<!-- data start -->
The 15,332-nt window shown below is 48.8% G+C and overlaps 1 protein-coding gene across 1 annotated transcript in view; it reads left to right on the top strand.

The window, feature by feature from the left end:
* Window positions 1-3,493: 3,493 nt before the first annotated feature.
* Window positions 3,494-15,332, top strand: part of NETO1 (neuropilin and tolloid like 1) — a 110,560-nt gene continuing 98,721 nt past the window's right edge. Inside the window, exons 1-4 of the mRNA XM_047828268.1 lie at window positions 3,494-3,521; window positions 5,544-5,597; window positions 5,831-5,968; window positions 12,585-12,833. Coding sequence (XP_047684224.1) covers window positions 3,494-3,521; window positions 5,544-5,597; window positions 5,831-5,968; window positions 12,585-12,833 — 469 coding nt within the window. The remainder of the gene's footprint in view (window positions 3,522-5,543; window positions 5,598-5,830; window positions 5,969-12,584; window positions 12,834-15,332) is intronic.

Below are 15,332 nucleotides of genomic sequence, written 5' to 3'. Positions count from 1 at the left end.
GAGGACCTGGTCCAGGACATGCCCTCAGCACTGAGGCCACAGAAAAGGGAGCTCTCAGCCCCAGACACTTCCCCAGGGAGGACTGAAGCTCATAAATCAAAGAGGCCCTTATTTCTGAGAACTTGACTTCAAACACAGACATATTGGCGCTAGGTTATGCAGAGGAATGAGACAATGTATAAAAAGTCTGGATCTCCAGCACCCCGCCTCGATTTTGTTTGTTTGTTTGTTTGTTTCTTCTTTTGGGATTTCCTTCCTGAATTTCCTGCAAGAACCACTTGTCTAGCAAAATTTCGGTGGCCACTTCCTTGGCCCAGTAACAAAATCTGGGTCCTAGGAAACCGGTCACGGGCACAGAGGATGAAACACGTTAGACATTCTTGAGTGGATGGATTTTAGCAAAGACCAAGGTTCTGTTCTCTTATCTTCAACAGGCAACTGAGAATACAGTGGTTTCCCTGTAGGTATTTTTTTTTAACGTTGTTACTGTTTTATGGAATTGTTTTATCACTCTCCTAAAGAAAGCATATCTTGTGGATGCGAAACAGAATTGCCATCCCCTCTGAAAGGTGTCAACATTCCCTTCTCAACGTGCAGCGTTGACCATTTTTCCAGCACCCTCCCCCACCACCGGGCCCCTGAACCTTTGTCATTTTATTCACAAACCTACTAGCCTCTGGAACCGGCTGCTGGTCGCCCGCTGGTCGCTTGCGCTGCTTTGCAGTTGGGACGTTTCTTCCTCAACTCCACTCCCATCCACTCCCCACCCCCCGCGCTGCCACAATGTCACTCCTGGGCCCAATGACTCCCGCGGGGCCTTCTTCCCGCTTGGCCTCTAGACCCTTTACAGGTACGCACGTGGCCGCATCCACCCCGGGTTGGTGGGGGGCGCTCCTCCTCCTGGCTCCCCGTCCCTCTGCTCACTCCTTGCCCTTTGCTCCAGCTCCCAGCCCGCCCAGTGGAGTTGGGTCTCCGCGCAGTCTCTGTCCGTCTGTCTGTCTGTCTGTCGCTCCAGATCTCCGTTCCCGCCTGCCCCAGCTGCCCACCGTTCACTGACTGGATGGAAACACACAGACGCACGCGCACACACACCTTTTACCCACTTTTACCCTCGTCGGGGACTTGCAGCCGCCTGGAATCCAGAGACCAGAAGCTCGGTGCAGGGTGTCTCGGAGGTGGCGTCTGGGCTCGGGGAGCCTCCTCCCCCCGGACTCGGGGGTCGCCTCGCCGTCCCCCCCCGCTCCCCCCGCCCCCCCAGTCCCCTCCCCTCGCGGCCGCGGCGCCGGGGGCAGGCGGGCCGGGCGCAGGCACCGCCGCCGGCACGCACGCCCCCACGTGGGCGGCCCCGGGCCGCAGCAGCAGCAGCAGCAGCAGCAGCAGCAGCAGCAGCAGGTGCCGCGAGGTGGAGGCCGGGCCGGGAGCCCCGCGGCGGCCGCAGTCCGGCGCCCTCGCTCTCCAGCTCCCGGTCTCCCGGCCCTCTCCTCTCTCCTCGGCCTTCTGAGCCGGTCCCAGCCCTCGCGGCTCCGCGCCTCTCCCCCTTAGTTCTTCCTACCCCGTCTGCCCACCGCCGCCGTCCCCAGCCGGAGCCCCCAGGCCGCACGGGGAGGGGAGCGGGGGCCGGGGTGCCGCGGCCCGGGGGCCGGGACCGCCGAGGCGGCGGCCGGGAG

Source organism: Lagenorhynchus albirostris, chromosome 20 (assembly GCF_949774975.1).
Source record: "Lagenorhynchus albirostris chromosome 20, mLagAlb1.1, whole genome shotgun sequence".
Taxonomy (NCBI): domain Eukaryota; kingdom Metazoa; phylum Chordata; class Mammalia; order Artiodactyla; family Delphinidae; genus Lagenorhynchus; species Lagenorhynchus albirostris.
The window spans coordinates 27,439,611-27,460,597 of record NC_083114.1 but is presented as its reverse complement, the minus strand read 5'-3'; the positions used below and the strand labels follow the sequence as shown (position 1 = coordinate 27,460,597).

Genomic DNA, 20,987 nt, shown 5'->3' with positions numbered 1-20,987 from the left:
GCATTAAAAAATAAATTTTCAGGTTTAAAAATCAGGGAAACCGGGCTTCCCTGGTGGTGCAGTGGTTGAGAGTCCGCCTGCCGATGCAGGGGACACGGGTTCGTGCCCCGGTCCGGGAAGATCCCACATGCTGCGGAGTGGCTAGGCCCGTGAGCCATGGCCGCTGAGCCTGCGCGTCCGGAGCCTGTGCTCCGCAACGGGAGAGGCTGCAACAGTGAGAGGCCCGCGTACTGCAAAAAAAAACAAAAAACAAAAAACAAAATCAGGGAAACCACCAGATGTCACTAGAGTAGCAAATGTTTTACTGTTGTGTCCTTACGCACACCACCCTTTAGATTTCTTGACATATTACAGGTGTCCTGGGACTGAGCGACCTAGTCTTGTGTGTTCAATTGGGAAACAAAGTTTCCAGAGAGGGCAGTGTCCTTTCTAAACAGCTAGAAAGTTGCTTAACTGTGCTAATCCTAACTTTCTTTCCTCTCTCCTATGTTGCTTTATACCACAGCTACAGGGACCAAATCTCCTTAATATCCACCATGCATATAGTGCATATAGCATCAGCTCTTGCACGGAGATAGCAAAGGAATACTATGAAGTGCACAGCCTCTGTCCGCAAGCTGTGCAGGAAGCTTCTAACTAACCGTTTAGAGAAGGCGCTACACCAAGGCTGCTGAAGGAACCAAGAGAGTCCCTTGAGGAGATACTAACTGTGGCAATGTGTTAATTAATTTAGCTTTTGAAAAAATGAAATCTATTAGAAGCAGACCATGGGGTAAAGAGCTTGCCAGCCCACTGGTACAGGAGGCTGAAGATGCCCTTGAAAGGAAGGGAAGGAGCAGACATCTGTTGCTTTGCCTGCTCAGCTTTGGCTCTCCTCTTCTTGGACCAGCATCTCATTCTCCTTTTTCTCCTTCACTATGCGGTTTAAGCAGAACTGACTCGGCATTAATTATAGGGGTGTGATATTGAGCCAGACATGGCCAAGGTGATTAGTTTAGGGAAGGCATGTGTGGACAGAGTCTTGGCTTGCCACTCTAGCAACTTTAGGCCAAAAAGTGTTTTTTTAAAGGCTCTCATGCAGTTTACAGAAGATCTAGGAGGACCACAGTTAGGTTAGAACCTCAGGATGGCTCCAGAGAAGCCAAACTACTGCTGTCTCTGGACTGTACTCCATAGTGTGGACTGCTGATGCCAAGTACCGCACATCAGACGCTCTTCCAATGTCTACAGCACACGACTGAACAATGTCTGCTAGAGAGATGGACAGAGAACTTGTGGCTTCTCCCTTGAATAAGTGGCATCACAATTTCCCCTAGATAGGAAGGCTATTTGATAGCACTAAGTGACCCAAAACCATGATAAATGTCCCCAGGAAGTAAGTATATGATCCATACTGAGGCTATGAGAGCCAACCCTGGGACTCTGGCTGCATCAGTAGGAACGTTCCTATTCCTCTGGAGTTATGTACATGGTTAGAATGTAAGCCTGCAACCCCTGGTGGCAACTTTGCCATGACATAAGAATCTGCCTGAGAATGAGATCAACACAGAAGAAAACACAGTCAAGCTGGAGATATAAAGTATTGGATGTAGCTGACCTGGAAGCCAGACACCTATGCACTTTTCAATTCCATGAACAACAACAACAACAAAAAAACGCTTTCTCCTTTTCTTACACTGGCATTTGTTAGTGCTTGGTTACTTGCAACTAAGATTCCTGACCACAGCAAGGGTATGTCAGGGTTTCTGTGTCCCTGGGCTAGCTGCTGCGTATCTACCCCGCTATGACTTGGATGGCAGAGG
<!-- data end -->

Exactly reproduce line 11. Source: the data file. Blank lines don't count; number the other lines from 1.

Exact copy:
Genomic DNA, 20,987 nt, shown 5'->3' with positions numbered 1-20,987 from the left: